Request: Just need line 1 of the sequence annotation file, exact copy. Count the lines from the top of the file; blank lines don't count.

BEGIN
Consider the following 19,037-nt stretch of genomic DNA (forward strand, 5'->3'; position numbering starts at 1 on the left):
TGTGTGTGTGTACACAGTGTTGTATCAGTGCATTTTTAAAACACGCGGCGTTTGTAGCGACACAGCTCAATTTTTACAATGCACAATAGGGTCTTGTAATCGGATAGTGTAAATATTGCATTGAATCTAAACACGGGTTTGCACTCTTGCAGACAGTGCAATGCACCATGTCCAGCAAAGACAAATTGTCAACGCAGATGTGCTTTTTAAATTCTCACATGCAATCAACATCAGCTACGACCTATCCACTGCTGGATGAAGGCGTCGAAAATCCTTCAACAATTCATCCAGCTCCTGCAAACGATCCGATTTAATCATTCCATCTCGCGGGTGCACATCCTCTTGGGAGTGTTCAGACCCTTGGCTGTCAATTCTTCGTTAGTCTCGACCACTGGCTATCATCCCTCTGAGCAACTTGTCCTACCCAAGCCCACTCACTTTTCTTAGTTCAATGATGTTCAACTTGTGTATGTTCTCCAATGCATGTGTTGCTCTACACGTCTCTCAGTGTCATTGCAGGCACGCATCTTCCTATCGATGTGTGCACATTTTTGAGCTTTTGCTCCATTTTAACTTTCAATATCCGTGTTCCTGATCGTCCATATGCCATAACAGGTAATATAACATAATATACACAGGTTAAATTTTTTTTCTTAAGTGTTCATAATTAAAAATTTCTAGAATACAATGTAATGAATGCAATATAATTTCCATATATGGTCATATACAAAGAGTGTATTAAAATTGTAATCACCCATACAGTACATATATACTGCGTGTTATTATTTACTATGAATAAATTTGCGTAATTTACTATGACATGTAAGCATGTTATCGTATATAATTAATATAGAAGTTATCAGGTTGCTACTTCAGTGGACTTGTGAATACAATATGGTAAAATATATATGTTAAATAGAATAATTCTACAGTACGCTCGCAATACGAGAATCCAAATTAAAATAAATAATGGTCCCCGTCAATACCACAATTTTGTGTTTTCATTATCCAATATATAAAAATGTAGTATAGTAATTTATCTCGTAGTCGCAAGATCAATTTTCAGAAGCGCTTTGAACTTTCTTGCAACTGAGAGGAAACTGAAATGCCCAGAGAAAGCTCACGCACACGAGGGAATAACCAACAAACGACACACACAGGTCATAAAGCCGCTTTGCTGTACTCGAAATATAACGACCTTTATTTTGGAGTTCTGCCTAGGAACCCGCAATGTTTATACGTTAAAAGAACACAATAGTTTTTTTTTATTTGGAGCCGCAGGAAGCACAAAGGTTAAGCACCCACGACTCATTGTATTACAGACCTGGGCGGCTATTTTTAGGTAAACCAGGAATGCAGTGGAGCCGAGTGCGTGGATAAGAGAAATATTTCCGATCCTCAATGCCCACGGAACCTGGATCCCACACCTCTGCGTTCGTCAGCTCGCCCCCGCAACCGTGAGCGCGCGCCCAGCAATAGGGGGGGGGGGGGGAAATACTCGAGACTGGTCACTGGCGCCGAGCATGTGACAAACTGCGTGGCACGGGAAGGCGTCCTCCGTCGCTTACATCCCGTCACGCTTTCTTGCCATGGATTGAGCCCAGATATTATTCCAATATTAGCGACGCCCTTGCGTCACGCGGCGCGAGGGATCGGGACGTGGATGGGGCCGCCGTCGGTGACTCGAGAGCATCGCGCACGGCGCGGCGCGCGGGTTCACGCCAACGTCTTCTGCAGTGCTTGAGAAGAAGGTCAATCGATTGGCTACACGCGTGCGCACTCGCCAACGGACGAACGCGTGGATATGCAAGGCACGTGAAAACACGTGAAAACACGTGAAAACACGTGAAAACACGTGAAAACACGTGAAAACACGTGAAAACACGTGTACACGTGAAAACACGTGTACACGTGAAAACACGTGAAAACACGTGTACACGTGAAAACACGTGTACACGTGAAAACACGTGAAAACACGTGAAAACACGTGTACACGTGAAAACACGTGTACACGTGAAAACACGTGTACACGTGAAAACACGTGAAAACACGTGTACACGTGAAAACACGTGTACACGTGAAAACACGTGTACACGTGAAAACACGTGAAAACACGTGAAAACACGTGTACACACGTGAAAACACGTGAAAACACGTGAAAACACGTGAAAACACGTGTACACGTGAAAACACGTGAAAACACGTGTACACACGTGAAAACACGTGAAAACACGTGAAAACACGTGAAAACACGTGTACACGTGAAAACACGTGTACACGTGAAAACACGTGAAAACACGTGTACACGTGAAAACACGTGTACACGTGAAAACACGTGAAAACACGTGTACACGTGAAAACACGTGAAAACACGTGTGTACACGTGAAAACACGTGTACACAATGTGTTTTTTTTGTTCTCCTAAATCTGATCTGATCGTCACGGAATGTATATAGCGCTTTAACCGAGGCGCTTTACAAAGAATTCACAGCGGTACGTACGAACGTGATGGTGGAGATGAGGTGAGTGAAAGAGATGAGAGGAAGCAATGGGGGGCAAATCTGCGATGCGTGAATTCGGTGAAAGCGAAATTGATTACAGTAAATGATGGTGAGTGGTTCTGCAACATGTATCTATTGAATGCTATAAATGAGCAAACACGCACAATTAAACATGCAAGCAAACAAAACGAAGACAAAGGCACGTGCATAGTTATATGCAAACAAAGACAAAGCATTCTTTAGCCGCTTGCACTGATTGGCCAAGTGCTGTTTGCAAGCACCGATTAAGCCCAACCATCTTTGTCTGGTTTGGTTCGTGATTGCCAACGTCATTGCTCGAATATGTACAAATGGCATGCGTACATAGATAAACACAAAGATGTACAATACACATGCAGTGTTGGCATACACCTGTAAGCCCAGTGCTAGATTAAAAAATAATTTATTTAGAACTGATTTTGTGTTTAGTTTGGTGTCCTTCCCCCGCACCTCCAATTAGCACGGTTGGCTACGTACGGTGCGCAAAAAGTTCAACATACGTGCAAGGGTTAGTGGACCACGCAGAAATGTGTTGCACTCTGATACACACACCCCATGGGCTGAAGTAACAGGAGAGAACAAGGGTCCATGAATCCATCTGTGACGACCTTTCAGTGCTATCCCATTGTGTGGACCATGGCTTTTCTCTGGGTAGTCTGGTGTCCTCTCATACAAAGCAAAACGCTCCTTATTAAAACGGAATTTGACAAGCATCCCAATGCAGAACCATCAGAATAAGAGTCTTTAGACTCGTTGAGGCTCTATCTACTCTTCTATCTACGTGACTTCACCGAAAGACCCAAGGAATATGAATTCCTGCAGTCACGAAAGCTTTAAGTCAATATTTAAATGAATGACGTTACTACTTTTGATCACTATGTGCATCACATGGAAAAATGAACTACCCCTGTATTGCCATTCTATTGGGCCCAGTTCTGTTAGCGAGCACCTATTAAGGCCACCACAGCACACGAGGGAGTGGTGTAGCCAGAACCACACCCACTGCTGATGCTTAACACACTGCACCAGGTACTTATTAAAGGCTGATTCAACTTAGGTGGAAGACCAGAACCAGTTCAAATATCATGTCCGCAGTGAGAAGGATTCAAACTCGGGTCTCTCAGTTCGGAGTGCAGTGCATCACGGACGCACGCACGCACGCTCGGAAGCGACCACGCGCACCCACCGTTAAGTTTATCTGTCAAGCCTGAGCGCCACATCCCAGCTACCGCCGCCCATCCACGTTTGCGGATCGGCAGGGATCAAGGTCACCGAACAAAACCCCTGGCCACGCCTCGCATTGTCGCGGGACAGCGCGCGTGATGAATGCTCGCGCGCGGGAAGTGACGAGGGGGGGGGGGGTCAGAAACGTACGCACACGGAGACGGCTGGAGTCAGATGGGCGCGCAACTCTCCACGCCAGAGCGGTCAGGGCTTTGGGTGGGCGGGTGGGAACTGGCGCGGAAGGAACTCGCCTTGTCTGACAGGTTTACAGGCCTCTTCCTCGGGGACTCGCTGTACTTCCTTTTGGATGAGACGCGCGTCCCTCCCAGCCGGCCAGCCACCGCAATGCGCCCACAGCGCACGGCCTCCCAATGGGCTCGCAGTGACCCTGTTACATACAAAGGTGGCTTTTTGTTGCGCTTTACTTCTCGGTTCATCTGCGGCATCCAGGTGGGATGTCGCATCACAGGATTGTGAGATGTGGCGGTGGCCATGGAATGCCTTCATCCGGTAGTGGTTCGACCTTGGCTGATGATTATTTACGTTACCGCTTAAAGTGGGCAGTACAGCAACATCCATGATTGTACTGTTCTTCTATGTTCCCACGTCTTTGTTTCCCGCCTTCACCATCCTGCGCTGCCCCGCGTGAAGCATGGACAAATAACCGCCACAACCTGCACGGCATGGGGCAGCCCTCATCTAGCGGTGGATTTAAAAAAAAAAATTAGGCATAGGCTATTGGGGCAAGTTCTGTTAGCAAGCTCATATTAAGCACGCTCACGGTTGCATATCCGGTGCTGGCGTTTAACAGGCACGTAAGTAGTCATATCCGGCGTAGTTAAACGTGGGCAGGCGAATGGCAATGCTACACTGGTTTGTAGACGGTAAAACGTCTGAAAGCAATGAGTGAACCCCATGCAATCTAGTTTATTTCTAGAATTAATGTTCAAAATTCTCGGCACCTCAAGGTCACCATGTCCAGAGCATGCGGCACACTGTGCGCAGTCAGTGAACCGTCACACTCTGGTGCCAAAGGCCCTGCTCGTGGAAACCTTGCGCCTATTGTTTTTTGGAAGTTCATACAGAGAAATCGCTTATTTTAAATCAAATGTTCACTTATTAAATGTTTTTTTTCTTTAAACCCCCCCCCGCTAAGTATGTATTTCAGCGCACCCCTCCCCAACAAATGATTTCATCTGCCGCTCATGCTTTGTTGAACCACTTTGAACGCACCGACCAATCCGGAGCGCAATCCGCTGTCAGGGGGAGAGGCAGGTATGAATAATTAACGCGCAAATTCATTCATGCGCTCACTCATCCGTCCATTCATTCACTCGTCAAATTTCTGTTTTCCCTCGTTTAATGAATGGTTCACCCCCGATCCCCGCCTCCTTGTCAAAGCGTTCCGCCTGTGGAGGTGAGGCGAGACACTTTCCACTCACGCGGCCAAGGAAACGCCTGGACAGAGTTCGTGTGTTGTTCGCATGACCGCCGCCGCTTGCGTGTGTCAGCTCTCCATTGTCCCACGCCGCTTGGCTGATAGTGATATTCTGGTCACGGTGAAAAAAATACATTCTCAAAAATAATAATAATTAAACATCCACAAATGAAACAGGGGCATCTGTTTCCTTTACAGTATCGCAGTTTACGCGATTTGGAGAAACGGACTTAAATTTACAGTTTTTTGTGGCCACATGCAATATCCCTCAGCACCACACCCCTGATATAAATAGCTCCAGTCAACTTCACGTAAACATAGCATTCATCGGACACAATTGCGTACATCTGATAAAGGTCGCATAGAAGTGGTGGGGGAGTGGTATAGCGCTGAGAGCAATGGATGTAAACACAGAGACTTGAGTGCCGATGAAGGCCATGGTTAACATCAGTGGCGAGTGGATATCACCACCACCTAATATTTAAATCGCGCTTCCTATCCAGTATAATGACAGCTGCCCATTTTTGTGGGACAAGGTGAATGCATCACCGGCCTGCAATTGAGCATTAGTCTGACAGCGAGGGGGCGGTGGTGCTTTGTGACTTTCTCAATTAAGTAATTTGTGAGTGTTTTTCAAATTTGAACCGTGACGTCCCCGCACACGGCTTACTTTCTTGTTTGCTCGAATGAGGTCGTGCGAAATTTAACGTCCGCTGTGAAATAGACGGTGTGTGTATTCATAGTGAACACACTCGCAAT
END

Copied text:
Consider the following 19,037-nt stretch of genomic DNA (forward strand, 5'->3'; position numbering starts at 1 on the left):